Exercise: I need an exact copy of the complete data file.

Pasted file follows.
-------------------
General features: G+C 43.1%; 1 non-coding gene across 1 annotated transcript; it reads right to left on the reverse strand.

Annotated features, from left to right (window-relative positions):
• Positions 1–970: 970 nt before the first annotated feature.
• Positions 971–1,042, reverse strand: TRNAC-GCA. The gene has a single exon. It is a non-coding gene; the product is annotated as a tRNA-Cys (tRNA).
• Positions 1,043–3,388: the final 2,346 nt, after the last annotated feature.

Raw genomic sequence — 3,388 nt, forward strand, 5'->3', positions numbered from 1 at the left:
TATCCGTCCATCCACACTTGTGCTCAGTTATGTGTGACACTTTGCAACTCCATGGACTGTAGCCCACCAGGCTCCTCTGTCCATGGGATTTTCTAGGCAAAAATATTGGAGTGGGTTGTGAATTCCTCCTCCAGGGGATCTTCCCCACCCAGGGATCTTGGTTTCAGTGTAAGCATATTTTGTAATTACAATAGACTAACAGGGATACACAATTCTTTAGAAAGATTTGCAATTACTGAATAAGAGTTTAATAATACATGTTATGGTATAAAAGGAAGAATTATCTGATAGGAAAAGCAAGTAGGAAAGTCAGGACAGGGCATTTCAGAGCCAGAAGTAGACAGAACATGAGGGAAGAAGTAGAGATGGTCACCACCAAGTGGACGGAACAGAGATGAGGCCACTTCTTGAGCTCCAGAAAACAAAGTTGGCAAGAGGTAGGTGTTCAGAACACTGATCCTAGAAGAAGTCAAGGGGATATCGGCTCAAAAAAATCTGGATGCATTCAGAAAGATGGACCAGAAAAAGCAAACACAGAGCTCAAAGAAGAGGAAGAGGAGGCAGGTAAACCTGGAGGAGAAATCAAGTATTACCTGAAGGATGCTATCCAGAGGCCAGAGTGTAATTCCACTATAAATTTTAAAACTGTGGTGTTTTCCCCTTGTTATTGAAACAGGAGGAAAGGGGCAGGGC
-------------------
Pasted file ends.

General features: G+C 43.1%; 1 non-coding gene across 1 annotated transcript; it reads right to left on the reverse strand.

Annotated features, from left to right (window-relative positions):
• Positions 1–970: 970 nt before the first annotated feature.
• Positions 971–1,042, reverse strand: TRNAC-GCA. The gene has a single exon. It is a non-coding gene; the product is annotated as a tRNA-Cys (tRNA).
• Positions 1,043–3,388: the final 2,346 nt, after the last annotated feature.

Raw genomic sequence — 3,388 nt, forward strand, 5'->3', positions numbered from 1 at the left:
TATCCGTCCATCCACACTTGTGCTCAGTTATGTGTGACACTTTGCAACTCCATGGACTGTAGCCCACCAGGCTCCTCTGTCCATGGGATTTTCTAGGCAAAAATATTGGAGTGGGTTGTGAATTCCTCCTCCAGGGGATCTTCCCCACCCAGGGATCTTGGTTTCAGTGTAAGCATATTTTGTAATTACAATAGACTAACAGGGATACACAATTCTTTAGAAAGATTTGCAATTACTGAATAAGAGTTTAATAATACATGTTATGGTATAAAAGGAAGAATTATCTGATAGGAAAAGCAAGTAGGAAAGTCAGGACAGGGCATTTCAGAGCCAGAAGTAGACAGAACATGAGGGAAGAAGTAGAGATGGTCACCACCAAGTGGACGGAACAGAGATGAGGCCACTTCTTGAGCTCCAGAAAACAAAGTTGGCAAGAGGTAGGTGTTCAGAACACTGATCCTAGAAGAAGTCAAGGGGATATCGGCTCAAAAAAATCTGGATGCATTCAGAAAGATGGACCAGAAAAAGCAAACACAGAGCTCAAAGAAGAGGAAGAGGAGGCAGGTAAACCTGGAGGAGAAATCAAGTATTACCTGAAGGATGCTATCCAGAGGCCAGAGTGTAATTCCACTATAAATTTTAAAACTGTGGTGTTTTCCCCTTGTTATTGAAACAGGAGGAAAGGGGCAGGGC